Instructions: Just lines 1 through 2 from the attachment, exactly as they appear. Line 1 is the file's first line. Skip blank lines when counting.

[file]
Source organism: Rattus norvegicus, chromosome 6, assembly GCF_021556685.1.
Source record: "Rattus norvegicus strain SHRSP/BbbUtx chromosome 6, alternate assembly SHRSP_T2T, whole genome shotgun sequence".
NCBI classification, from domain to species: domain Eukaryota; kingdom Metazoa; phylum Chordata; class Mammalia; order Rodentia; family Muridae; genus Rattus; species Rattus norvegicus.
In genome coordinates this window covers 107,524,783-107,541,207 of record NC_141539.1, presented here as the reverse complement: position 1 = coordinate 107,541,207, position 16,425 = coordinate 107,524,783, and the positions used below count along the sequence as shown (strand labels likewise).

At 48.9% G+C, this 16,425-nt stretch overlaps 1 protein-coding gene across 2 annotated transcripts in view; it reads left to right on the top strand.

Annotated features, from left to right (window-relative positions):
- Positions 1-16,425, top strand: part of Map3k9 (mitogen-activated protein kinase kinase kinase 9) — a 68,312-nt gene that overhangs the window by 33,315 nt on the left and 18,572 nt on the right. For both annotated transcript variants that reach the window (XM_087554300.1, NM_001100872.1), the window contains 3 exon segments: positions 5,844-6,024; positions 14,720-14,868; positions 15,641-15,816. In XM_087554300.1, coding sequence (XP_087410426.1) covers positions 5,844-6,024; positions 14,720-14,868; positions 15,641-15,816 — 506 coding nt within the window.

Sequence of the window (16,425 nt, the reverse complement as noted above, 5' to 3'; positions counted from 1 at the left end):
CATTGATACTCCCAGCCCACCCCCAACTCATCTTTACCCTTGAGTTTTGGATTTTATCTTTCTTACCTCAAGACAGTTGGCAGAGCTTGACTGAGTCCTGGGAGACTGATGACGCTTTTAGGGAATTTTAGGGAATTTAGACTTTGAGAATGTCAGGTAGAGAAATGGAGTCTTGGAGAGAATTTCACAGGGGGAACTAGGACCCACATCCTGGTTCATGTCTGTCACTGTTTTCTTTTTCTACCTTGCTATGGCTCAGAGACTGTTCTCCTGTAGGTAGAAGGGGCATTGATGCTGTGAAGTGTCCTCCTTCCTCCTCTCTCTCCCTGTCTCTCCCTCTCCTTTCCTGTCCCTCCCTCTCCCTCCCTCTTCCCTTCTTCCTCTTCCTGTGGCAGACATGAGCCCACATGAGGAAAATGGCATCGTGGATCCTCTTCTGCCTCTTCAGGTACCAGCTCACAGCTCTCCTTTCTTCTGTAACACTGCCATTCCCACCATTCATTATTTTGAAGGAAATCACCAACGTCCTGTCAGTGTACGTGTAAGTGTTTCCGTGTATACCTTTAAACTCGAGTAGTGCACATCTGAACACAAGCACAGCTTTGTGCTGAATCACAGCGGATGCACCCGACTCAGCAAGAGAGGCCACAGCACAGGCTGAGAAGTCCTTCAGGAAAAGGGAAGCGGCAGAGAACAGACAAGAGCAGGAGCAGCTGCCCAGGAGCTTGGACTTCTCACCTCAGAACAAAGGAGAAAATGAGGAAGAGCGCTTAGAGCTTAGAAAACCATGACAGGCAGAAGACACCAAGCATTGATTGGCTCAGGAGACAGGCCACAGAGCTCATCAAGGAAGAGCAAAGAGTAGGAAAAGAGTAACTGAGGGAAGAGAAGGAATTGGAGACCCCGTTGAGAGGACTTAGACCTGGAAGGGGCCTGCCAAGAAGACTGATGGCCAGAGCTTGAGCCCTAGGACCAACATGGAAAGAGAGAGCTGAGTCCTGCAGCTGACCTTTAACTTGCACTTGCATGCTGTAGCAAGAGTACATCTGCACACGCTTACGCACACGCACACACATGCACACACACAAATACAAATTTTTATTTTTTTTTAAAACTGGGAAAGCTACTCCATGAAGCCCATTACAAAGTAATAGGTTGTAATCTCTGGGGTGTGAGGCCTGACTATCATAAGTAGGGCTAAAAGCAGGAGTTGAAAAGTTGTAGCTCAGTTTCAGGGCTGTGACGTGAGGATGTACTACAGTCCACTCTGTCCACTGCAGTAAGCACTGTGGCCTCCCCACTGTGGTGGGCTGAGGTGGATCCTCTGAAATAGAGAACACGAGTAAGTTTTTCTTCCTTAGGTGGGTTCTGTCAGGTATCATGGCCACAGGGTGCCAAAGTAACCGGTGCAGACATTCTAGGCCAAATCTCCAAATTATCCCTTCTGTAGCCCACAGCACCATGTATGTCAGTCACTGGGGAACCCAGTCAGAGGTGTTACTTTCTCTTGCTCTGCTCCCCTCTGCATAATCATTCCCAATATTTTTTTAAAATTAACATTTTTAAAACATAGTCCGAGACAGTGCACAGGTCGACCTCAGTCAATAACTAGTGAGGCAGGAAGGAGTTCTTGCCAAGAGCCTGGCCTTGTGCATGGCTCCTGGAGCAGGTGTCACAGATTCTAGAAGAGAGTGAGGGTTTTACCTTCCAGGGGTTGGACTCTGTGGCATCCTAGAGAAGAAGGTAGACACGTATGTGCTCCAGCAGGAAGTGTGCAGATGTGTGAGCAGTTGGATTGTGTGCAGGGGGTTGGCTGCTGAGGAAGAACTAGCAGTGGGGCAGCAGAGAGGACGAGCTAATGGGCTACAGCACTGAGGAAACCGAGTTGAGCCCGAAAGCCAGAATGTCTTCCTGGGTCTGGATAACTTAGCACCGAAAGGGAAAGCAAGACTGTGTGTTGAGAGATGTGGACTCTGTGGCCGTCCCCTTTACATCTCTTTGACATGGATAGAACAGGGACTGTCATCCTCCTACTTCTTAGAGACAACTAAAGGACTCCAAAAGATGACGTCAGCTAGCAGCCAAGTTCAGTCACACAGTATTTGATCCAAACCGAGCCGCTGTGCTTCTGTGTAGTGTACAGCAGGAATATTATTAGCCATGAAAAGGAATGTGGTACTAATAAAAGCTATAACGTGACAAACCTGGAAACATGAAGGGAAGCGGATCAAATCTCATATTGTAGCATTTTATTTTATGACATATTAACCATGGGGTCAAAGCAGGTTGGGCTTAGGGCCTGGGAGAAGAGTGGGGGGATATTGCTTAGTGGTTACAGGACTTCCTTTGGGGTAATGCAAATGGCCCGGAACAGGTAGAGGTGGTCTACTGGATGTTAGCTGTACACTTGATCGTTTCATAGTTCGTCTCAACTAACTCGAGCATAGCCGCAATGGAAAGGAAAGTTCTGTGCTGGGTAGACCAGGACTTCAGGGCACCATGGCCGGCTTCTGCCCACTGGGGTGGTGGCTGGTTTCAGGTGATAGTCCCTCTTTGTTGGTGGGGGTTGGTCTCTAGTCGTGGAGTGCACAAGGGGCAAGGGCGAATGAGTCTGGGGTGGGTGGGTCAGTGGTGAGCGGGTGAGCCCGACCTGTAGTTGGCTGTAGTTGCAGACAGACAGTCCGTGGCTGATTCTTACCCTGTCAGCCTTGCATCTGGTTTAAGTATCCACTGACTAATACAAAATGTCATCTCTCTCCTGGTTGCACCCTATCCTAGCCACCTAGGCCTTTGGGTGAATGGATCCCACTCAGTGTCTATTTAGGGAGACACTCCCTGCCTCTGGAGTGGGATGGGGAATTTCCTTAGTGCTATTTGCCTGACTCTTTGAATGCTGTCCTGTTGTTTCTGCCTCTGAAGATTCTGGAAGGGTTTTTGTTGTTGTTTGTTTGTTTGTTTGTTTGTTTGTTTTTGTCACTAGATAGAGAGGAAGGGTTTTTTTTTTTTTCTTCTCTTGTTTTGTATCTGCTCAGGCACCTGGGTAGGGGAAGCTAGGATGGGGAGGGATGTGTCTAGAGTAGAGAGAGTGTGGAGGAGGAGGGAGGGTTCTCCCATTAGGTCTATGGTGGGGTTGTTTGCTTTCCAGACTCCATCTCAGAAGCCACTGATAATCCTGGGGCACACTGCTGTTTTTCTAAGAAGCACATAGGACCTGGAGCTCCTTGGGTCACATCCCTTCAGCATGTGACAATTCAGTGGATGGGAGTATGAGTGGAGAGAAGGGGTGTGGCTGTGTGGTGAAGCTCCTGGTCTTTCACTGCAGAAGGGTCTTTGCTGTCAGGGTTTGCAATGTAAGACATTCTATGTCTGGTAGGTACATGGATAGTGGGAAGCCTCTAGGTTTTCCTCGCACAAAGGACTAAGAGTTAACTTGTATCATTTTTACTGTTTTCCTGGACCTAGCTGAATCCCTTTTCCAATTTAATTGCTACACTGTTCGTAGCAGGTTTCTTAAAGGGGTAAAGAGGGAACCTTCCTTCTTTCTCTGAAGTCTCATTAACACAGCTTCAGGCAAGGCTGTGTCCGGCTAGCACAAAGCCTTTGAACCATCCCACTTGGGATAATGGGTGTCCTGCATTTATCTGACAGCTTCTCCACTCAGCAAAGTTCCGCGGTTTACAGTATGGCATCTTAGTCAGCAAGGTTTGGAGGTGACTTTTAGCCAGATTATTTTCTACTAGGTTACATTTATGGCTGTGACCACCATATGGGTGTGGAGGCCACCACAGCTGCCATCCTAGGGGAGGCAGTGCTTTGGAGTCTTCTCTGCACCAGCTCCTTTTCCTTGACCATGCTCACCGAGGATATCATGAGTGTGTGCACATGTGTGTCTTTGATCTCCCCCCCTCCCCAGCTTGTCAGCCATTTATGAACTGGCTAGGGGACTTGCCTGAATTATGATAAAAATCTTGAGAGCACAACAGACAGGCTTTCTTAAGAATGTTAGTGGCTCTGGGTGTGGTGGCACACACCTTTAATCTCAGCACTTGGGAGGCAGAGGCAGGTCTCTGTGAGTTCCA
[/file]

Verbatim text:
Source organism: Rattus norvegicus, chromosome 6, assembly GCF_021556685.1.
Source record: "Rattus norvegicus strain SHRSP/BbbUtx chromosome 6, alternate assembly SHRSP_T2T, whole genome shotgun sequence".